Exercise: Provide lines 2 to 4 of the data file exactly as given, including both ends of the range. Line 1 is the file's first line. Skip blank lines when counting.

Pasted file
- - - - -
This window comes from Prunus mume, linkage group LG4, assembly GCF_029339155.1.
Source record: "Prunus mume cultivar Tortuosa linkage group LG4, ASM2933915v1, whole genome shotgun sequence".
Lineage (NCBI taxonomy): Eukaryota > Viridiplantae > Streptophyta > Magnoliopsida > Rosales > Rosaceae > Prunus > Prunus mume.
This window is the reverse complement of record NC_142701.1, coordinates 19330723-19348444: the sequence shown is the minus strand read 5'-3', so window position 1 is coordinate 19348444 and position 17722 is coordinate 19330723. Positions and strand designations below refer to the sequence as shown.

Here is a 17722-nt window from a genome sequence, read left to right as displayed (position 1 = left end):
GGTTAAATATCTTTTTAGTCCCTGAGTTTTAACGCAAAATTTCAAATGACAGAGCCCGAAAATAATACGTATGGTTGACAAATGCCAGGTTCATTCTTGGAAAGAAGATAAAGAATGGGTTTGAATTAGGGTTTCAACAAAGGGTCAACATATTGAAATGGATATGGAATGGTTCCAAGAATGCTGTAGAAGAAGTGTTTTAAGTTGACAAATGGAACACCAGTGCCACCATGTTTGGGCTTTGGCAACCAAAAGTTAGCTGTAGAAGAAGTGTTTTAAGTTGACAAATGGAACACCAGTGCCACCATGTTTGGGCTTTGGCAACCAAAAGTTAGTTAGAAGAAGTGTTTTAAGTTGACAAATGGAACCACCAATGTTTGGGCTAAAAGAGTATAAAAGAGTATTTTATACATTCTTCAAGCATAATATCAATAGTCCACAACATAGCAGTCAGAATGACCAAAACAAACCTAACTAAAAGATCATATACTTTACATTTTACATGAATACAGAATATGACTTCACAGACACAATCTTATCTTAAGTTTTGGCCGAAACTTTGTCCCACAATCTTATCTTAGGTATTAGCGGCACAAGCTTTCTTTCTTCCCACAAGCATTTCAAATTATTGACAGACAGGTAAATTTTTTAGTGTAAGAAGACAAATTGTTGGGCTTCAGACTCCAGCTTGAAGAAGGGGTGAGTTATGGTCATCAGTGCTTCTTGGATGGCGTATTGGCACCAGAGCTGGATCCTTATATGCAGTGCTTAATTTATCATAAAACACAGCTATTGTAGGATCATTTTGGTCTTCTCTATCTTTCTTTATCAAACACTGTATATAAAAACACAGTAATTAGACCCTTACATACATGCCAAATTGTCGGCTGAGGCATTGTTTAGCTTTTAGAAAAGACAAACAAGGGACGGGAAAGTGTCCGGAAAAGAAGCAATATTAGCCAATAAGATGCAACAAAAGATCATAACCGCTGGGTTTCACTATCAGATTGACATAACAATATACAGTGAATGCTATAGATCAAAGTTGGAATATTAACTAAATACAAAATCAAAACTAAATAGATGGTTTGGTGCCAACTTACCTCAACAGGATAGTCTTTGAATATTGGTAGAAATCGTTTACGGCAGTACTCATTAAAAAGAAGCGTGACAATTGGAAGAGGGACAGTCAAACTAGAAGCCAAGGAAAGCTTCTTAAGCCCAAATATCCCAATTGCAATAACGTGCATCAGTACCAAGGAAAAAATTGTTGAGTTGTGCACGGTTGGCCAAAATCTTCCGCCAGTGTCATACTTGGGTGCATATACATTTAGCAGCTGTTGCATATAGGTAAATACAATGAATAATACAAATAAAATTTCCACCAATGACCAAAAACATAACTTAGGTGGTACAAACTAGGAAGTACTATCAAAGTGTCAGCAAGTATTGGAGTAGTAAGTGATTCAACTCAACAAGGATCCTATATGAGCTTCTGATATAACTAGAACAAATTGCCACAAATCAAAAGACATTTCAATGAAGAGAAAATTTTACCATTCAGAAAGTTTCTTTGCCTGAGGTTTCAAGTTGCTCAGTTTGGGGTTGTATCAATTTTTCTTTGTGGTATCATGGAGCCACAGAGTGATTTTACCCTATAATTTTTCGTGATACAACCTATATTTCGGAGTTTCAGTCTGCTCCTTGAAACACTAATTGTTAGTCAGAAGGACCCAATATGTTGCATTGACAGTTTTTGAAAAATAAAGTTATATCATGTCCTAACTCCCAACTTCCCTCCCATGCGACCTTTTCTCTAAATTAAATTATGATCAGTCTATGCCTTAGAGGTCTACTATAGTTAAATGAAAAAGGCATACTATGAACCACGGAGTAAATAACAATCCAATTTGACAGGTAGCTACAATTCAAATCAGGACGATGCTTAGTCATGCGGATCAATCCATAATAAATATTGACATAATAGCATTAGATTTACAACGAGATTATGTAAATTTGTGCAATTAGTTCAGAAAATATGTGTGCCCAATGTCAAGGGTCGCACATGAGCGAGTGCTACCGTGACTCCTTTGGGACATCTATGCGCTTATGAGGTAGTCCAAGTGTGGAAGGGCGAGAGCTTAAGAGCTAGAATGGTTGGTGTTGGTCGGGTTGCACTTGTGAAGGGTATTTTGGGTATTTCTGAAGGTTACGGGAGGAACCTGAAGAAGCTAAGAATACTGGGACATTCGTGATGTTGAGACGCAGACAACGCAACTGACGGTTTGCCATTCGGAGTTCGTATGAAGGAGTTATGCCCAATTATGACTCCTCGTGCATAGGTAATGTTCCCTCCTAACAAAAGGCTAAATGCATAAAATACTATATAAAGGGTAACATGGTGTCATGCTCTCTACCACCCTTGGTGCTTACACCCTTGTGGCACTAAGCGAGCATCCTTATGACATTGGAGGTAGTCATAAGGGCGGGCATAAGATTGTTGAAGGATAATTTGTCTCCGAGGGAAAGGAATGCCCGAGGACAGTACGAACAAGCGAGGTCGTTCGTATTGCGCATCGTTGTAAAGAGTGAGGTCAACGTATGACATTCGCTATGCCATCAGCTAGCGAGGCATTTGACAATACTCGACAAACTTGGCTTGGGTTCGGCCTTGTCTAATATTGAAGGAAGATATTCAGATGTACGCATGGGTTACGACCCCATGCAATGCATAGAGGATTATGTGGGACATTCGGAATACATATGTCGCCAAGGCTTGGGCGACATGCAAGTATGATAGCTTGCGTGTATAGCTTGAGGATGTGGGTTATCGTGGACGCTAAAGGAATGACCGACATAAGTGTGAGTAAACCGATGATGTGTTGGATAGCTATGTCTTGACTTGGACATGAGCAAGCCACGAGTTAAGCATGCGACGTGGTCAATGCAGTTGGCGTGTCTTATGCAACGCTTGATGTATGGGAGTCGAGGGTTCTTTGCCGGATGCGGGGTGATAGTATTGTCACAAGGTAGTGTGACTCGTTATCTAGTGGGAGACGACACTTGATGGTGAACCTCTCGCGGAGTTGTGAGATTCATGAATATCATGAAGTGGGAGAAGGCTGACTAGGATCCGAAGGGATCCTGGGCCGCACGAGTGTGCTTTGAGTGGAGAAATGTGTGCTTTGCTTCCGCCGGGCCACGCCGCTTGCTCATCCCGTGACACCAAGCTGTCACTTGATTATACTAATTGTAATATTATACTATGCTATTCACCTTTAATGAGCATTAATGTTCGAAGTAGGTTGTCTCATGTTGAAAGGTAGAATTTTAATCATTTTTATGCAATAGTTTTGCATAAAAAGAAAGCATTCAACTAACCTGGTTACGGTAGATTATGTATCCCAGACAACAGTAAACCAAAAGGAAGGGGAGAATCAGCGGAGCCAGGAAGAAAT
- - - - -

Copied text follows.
Source record: "Prunus mume cultivar Tortuosa linkage group LG4, ASM2933915v1, whole genome shotgun sequence".
Lineage (NCBI taxonomy): Eukaryota > Viridiplantae > Streptophyta > Magnoliopsida > Rosales > Rosaceae > Prunus > Prunus mume.
This window is the reverse complement of record NC_142701.1, coordinates 19330723-19348444: the sequence shown is the minus strand read 5'-3', so window position 1 is coordinate 19348444 and position 17722 is coordinate 19330723. Positions and strand designations below refer to the sequence as shown.